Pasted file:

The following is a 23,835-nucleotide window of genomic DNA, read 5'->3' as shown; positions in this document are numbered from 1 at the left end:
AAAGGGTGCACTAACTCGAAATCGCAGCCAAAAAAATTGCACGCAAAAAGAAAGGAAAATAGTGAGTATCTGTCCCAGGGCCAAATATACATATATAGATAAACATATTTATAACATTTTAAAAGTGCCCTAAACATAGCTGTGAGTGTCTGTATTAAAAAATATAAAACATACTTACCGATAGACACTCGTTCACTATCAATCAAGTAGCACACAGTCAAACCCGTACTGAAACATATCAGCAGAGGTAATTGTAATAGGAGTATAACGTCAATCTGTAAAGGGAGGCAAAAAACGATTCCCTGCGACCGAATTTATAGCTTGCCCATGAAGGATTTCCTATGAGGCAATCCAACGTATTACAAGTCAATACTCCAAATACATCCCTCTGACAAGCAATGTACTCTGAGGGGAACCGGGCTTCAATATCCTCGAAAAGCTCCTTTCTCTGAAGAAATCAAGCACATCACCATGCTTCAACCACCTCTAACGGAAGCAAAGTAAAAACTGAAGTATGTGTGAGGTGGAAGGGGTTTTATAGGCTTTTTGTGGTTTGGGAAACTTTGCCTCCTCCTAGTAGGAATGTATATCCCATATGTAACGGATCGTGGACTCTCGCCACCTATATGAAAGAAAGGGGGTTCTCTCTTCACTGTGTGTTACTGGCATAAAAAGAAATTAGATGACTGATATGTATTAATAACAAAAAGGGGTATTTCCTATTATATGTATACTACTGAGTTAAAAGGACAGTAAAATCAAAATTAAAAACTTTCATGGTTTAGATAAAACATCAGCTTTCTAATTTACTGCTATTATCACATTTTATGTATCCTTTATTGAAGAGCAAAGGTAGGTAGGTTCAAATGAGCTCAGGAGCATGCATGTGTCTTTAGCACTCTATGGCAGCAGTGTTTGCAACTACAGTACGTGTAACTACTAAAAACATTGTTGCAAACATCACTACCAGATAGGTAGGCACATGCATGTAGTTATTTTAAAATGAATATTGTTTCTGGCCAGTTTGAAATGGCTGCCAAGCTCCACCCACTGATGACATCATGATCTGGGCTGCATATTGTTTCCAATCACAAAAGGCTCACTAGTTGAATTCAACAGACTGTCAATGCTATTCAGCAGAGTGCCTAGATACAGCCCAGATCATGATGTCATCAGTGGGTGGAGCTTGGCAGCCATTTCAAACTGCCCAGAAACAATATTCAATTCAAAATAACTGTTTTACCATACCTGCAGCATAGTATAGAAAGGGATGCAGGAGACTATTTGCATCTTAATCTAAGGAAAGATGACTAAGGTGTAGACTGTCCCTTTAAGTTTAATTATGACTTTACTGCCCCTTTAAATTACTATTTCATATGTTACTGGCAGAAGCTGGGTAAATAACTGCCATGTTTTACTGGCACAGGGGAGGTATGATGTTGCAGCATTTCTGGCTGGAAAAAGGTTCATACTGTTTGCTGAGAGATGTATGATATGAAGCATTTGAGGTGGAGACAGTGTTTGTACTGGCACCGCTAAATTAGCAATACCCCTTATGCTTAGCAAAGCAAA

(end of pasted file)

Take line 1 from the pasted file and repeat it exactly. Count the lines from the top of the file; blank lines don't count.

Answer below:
The following is a 23,835-nucleotide window of genomic DNA, read 5'->3' as shown; positions in this document are numbered from 1 at the left end: